In 1992 the Parliament of Romania adopted the current coat of arms, by merging two proposed models, both of them inspired by the coat of arms of the Kingdom of Romania.

Coats of arms of Historic Romanian regions and provinces[edit]



Banat Region[edit]


Coat of arms of Transylvania, under Michel the Brave

Wallachia Region[edit]

Coat of arms of Wallachia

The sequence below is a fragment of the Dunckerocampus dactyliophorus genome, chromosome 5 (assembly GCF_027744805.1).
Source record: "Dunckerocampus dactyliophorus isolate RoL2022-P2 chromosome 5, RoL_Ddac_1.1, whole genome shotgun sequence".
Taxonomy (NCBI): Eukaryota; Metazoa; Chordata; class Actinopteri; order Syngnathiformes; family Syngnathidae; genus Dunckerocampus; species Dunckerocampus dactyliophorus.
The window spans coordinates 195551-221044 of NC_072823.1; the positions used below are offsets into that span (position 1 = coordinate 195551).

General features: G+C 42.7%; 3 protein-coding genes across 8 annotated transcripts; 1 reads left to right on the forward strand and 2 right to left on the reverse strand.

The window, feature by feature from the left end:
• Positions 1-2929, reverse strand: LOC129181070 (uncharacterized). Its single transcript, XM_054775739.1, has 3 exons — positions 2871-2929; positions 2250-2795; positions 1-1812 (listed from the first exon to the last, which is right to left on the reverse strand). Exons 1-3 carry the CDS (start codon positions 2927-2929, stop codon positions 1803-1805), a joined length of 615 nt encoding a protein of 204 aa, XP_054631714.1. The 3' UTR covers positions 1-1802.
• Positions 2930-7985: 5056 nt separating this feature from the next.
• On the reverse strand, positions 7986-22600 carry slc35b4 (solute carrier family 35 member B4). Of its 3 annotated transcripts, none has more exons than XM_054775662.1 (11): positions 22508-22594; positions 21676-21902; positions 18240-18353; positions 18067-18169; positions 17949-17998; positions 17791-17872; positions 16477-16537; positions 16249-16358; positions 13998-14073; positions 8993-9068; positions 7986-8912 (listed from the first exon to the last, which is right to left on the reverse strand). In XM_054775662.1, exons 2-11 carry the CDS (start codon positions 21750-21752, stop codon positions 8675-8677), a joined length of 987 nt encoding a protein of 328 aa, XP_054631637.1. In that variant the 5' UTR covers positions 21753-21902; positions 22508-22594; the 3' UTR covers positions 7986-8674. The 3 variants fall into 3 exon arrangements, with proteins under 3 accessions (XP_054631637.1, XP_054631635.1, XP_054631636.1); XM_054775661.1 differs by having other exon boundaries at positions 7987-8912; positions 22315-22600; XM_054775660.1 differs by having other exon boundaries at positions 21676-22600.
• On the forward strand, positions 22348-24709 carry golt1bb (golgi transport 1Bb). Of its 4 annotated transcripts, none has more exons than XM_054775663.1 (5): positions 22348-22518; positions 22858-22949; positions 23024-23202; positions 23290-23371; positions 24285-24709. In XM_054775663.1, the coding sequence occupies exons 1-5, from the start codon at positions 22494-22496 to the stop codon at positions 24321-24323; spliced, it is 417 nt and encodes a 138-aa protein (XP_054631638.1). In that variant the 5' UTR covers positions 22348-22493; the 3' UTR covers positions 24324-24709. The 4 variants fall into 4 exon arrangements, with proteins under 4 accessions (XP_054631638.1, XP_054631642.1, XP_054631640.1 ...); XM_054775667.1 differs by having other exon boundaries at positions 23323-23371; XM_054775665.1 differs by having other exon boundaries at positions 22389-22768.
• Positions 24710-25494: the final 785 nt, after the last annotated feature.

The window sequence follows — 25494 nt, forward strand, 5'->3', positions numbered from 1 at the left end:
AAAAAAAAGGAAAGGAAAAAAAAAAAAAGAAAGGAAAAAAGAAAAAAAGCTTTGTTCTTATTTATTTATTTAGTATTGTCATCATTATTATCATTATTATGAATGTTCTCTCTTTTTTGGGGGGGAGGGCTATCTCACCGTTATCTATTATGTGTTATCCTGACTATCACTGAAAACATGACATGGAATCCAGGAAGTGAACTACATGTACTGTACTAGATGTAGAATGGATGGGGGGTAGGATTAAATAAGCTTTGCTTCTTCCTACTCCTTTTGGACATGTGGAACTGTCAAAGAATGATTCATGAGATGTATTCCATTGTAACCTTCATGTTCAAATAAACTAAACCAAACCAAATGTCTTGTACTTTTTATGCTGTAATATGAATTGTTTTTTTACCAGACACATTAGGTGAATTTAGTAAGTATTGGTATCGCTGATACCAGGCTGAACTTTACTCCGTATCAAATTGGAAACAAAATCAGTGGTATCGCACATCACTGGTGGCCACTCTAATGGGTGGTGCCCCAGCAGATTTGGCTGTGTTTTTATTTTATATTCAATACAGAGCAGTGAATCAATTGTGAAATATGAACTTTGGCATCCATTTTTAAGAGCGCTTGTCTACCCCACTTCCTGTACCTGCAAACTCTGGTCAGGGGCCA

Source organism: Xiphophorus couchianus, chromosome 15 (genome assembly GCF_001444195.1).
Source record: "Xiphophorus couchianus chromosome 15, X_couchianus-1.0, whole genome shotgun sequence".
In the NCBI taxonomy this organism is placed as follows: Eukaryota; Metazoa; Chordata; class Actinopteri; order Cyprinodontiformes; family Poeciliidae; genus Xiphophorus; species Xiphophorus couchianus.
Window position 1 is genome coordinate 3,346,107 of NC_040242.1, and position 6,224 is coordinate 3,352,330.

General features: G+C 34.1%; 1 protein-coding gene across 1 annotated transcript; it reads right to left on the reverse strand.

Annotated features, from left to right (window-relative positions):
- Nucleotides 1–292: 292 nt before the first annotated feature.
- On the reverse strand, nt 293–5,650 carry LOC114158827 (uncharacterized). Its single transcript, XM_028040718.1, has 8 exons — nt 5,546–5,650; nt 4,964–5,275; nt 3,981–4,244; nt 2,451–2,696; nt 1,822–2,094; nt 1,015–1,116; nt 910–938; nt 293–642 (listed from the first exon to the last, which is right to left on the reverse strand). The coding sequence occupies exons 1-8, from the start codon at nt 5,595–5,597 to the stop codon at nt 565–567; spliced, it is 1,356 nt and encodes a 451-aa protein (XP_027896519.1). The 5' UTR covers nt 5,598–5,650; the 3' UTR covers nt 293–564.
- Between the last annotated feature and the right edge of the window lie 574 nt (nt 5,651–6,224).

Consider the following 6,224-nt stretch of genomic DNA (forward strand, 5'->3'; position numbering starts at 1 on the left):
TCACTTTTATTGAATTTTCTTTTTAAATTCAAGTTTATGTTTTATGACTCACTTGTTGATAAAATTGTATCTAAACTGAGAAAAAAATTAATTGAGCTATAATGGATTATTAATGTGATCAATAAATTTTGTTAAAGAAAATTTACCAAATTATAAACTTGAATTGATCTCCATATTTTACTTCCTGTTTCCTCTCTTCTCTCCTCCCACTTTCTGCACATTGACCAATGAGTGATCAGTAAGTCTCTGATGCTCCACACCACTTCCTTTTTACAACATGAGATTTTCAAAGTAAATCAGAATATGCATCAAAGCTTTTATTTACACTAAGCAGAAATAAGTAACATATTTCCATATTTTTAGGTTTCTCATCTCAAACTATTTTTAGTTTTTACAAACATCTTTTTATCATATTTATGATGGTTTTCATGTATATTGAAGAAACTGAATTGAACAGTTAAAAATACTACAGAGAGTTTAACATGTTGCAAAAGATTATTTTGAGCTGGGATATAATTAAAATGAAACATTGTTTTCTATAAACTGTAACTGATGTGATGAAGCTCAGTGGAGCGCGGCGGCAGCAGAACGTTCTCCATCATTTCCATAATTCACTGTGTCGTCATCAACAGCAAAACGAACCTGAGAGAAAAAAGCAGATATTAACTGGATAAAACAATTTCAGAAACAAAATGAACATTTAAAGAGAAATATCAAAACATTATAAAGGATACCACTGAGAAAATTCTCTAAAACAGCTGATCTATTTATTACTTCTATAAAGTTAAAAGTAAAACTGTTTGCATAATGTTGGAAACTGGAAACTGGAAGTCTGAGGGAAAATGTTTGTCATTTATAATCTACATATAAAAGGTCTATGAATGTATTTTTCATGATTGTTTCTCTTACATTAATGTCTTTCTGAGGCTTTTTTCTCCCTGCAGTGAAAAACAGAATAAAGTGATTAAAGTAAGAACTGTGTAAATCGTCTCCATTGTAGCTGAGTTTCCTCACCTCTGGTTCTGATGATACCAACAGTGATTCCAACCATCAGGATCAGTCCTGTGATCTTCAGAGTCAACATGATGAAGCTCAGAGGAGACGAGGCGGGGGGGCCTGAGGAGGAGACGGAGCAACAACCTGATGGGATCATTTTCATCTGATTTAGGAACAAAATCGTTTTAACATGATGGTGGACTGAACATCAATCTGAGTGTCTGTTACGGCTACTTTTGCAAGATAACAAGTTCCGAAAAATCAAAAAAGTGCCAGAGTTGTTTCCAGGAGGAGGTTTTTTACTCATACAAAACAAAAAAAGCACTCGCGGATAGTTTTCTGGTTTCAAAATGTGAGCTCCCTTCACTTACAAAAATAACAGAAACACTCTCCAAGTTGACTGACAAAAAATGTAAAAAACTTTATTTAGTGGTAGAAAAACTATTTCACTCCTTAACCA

Wallachia had two core provinces in the Middle Ages, Greater Wallachia/Muntenia, Lesser Walachia/Oltenia and a disputed province Dobrogea. This provinces wore mostly geographical ones not administrative ones, but from the end of the 15th century as a result of partitioning Banat of Severin, between Wallachia and Kingdom of Hungary, Oltenia was ruled by a ban, she was called Banat of Craiova, and used a coat of arms, as a result. Despotate of Dobruja is unknown to have a coat of arms or if was ruled by Romanians or Bulgarians. It had a mixed population, Bulgarian and Romanian, the last ones populated north and west part of the region, the fertile floodplains of Danube. The province fall under Wallachian rule in 1388 after the last ruler Ivanko/Ioankos was killed in an expedition of the Ottoman Empire and all the region faced Ottoman conquest. Lord Mircea the Elder of Wallachia, step in, defeated the Ottoman expedition of Grand Vizier Çandarlı Ali Pasha and secured the province from Turks. After death of Mircea the Elder, heavy border clashes emerged between Wallachia and Ottoman Empire for Dobruja and for Moesia,Michael I of Wallachia assumed a protector role for Bulgarians cause and for almost 2 years fought Ottoman Empire .Finally Michael I of Wallachia died in one of the battles and the province was annexed by Ottoman Empire in 1420 until 1878. The present coat of arms of Dobruja was created in 1872 to represent Sea Lands, the three southern counties of Bessarabia annexed by Russia from Romania in 1878. Romania receive Dobruja as a compensation and the coat of arms of the Sea Lands, represent Dobruja from that year. Also in 1872 Wallachia coat of arms in a new form started to represent only Muntenia in Romanian coat of arms till today, even if Muntenia had a different heraldic symbol in Middle Ages.